Various other single-issues of this and that – Superman, Hellboy and BPRD, Scarlet, the Ring of the Niebelung miniseries from P.Craig Russell (exquisite!!). I’ve got a thick stack of American Splendor comics I liberated from work, too, but I haven’t started on them.

This is too much to do already, let alone the actual work of editing and writing that should be happening now. I get to it when I can, but I’ve been a bit sick and a lot tired lately, and all I can do is slump on the couch and watch TV shows on DVD. I’ll get back on the horse, but sometimes, my creative juice just runs dry, and I have to prime the pump with other people’s creations. It makes me just as happy, generally speaking. And I guess therein lies the problem – I don’t know any other writers who are also just big slobbering fans of stuff. I know other writers with enthusiasms, and obsessions, certainly, but they aren’t the type to want to seriously consider buying a Cumberbitches T-shirt, getting Deep Space 9 themed tattoos, or running out of money by the end of the month because they bought comic books. Maybe they’re out there, and I just haven’t met them yet.

All about Lovely

May 17, 2011

(This is crossposted from the Dorchester Publishing page. And there will be more of these musings to come.)

One of the most common questions that any writer gets is “Where do you get your ideas?” In many cases, I can truthfully answer that the ideas were shaped by my own life experiences – not that I’ve know many vampires, but I have known some people who came close, even if they weren’t truly undead, super-powered blood drinkers. In one particular case, however, a character occurred to me as if out of nowhere, and demanded that I depict him.

After I graduated from college in 1994, I moved from Portland to San Francisco to try and find some kind of gainful employment better than working the swing shift at a convenience store. I got a job with reassuring swiftness at a company that no longer exists (oddly enough, most of the places I’ve ever worked no longer exist), handling data entry and library database research. It was a decent place to work, and after a terrible spring and an even worse, underemployed, desperate, rootless summer, I felt as though I might be able to make it in the world somehow.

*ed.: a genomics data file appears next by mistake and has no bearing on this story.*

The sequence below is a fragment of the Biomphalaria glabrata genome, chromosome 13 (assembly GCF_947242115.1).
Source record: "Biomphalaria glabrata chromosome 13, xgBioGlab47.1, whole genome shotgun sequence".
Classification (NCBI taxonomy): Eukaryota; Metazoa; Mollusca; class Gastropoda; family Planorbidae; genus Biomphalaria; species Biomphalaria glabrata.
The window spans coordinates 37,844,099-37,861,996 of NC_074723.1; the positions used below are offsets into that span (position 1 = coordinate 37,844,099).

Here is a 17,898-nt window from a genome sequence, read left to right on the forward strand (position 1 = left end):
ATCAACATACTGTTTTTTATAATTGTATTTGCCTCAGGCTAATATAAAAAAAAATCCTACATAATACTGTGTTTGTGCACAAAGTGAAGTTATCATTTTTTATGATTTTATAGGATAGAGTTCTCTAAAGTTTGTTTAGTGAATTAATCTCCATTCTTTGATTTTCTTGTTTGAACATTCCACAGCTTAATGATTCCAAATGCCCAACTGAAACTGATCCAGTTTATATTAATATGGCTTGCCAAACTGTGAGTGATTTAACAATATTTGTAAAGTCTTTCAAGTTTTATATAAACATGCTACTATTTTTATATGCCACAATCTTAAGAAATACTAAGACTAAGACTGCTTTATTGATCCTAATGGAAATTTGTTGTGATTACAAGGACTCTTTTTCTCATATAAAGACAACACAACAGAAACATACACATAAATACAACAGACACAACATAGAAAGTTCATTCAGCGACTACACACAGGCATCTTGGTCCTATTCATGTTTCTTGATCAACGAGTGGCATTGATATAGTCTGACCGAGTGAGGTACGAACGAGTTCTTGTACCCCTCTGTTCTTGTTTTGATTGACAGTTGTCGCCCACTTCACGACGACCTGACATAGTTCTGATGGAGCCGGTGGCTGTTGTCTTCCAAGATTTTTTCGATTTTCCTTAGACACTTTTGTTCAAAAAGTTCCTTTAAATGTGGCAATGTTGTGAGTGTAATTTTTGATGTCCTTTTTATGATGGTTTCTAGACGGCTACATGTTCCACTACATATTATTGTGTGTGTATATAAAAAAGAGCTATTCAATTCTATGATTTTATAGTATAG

At that point I wasn’t writing. Part of the unpleasantness of the spring came from the humiliation suffered as I tried to defend a novel that I’d presented as my senior thesis; my overblown, overheated style made for an easy target, and my relative ignorance of what a novel was, and its place in a literary canon, even at the point where I was ready to receive a degree in English, earned me some well-deserved sharp blows from my professors. The message that I received, loud and clear, was that my writing wasn’t good enough, and I didn’t know what I was talking about (which was more or less true). All I really had to offer were stories, and characters, and conflict, and mood; if this was not enough, I had no business calling myself a novelist.

I’d moved to San Francisco hoping that the city’s rich literary heritage might seep into me. I hoped that being in the same environment that spawned such greats as Shirley Jackson, Armistead Maupin, and Lemony Snicket might have a beneficial effect on me. Walking the endless stretch of Market Street, drinking in bars in the Castro, loitering outside the shops at the corner of Haight and Ashbury, and being kicked out of the first place I lived within two weeks of moving in had to have some kind of educational value, didn’t it?

When I was eighteen, I wrote a seventy-page draft of a vampire novel that I felt had some potential, but it certainly wasn’t there yet. I’d been thinking it over occasionally ever since, wondering if there was any way to make it better, to make it really work as a narrative and not just a collection of vignettes and one-liners between two vampires, old lovers, come to the point of their relationship when most of their interactions are fights and quarrels. I hadn’t actually worked any more on the novel since its second draft, written out longhand in a spiral notebook, but the two central characters refused to leave my mind, and increasingly, I saw a third character, a woman and a shared lover, as a bridge between them. And yet, that wasn’t enough, either; I needed more than a standard love triangle. These characters would require more than a bedroom farce. Even Noel Coward’s Design for Living has more than three characters.